It’s interesting, from a pseudo-scientific standpoint, that Largemouth Bass Virus traveled across the country killing bass along almost the same east to west track that other environmental and ecological disasters moved in the latter parts of the 20th Century.
I’m not saying there’s a connection or a conspiracy or even a Commie plot. I’m just saying the demise of wild bobwhite quail, the spread of imported fire ants and the migration of Eurasian collared doves followed virtually the same trail, east coast to the west, sweeping across Texas before we knew what hit us.
Each of those events has had a lasting, though vastly different impact on our wildlife and fisheries landscape. Fire ants are here to stay. Quail are nearly gone. Collared doves have added something to the hunting experience.
Largemouth Bass Virus showed up in many lakes. It killed lots of fish in some, maybe none in others, and then it settled in as a routine part of the water systems in most of the state.
After fish in Sam Rayburn took the first known hit in 1998 and Lake Fork a year later, Texas Parks and Wildlife began a systematic search for the virus and found it in most places they looked. They also learned that heat seemed to be a factor in outbreaks but that there is pretty much nothing we can do except monitor and assess.
“There are no current LMBV outbreaks that I am aware of in state waters,” says Greg Southard at Texas Parks and Wildlife’s A.E. Wood Fish Hatchery in San Marcos. “The last confirmed LMBV in Texas occurred at Lake Timpson in 2008, which was considered to be a minor kill.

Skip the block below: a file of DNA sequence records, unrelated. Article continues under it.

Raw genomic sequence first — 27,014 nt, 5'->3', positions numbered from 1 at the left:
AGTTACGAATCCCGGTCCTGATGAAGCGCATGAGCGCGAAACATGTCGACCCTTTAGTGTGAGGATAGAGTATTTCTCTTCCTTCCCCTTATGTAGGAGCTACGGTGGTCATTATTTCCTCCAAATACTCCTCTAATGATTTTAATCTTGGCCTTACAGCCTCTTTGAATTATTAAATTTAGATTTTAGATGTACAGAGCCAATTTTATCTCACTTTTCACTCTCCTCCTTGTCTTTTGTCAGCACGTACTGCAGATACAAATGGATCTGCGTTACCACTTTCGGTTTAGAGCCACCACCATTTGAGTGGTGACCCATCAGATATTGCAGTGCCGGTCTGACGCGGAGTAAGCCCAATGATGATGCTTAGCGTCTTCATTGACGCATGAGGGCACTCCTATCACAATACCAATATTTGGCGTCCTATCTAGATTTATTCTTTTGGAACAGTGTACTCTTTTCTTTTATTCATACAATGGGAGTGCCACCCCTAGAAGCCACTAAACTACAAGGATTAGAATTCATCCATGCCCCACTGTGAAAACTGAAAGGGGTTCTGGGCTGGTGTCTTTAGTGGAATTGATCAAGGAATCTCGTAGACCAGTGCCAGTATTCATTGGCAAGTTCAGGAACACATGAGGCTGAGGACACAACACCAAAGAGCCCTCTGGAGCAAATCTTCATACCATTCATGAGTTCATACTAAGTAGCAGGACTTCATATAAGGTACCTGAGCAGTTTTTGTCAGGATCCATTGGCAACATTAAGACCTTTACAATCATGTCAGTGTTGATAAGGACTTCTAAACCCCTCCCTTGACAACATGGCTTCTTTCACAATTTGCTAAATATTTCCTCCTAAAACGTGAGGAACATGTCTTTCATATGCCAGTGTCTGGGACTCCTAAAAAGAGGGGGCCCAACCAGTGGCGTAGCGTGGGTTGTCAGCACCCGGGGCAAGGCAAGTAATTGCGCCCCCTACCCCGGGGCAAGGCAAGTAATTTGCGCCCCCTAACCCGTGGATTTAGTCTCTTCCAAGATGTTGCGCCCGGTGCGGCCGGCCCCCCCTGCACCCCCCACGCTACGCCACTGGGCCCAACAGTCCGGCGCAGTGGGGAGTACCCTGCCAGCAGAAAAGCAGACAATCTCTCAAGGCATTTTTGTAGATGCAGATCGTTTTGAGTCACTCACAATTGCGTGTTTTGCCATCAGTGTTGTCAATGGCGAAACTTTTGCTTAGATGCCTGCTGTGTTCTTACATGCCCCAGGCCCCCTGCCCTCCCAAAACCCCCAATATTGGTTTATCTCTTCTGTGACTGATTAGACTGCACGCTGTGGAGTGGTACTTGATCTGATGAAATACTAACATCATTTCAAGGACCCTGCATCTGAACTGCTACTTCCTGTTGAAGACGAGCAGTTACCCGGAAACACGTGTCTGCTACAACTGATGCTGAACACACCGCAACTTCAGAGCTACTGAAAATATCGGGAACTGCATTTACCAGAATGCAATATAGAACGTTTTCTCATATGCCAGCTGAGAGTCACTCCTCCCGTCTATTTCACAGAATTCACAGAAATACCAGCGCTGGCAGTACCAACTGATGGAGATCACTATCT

“Minor fish kills (fewer than 100 fish) have occurred at Lakes Bastrop (2002), Big Creek (2007) and Timpson (2008). Major fish kills occurred over a decade ago at Lake Sam Rayburn (1998) and in 1999 at Lakes Conroe, Toledo Bend, and Fork when LMBV was first detected in fish from state waters.”
The lakes hit hard by LMBV have seemed to recover quickly, replacing the virus’ main targets, which were older, larger bass. Lake Fork may have suffered more than most because the top-ranked big bass lake isn’t producing the sheer numbers of trophy fish it once did. But that’s just speculation. Nobody can say for sure why or if there’s any connection.
One thing we have learned, though, is that once a lake has been infected and had an outbreak of the virus, it doesn’t appear to suffer any further die-offs. “There is evidence that largemouth bass exposed to LMBV will form an antibody to the virus, which would provide immunity to future infection … a good reason as to why we don’t see repeat LMBV fish kills,” Southard says. “So it seems that once the virus encounters the population, some bass are lost but the majority of fish survive and are able to transmit that immunological advantage to their progeny.”
The virus was first found and identified in South Carolina in 1995 and quickly began a rapid westward movement that carried it to Texas by at least 1998. Of course, no one knows whether it was already here or how it got here. But TPWD set out to study it and determine at least some of our vulnerability to it, Southard says.
“A statewide survey was conducted in 2000-2001 to determine where the virus was so that fisheries biologists could manage the problem,” he says. “We took a proactive approach to stock those waters where the virus had not been found with fish from state hatcheries that were determined to be clean of the virus. By 2004, the number of LMBV-related fish kills had declined greatly and public concern dwindled.”
Southard says TPWD will continue to test and monitor hatchery fish for the virus and to stock only LMBV-free fingerlings in state waters. Beyond that, there’s not much TPWD can do about the virus to prevent its spread or stop any future outbreaks.